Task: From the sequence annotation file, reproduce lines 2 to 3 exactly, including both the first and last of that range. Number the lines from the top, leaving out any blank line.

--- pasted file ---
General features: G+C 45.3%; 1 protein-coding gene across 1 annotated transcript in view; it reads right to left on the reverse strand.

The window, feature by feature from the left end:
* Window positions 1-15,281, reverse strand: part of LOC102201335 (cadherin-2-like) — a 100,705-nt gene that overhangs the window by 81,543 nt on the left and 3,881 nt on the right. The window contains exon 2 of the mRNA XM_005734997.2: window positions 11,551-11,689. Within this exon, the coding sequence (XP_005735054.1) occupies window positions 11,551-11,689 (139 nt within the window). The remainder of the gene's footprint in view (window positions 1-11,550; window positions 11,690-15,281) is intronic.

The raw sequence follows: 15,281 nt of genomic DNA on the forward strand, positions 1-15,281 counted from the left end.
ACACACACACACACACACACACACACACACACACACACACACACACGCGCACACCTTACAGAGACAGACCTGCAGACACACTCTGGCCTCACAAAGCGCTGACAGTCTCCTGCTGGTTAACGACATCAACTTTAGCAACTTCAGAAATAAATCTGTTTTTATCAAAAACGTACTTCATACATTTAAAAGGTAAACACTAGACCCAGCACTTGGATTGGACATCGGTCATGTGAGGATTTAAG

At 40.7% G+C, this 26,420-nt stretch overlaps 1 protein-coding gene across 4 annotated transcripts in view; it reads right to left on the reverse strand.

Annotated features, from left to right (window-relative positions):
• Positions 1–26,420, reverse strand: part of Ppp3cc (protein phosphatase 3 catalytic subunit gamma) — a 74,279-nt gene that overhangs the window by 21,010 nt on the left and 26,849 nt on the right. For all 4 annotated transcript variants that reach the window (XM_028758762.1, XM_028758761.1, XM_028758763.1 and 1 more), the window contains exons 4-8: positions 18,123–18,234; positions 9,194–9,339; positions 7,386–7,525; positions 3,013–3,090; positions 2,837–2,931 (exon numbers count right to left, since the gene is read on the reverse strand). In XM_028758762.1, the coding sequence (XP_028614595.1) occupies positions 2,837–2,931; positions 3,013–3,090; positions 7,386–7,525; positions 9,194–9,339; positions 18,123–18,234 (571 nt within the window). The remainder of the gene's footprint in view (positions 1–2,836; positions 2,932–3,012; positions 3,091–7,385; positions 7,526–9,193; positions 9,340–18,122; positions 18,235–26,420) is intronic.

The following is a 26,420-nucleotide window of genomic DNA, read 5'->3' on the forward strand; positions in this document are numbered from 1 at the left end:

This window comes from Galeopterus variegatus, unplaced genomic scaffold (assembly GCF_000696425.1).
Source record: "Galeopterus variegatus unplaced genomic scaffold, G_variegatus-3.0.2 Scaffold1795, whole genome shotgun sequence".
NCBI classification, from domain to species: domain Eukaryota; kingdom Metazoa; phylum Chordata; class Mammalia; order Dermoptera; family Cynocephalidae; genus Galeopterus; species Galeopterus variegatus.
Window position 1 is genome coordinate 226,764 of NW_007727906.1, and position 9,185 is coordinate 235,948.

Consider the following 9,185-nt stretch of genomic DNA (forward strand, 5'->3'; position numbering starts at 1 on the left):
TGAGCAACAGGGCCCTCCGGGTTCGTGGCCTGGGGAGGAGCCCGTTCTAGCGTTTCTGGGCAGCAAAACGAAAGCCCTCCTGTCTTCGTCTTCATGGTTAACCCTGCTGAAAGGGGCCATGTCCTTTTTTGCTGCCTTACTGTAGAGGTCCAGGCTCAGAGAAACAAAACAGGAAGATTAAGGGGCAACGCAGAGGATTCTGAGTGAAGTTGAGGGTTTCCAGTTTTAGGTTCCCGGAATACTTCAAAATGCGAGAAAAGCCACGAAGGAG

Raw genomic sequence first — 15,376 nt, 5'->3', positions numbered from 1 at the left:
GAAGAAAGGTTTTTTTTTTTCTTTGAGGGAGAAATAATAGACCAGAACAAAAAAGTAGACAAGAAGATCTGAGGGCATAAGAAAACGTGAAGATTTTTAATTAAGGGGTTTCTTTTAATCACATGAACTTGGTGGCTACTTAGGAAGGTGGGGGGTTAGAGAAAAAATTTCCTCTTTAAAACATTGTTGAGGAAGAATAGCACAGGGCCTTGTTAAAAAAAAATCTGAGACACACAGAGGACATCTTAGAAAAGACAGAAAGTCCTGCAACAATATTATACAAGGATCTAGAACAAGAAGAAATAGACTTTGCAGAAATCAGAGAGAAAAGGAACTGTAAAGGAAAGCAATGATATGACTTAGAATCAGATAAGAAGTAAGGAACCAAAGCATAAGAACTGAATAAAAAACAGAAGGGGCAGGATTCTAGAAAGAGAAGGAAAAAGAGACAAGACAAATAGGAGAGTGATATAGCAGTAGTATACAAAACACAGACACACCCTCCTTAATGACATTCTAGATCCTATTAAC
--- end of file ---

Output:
The window, feature by feature from the left end:
* Window positions 1-15,281, reverse strand: part of LOC102201335 (cadherin-2-like) — a 100,705-nt gene that overhangs the window by 81,543 nt on the left and 3,881 nt on the right. The window contains exon 2 of the mRNA XM_005734997.2: window positions 11,551-11,689. Within this exon, the coding sequence (XP_005735054.1) occupies window positions 11,551-11,689 (139 nt within the window). The remainder of the gene's footprint in view (window positions 1-11,550; window positions 11,690-15,281) is intronic.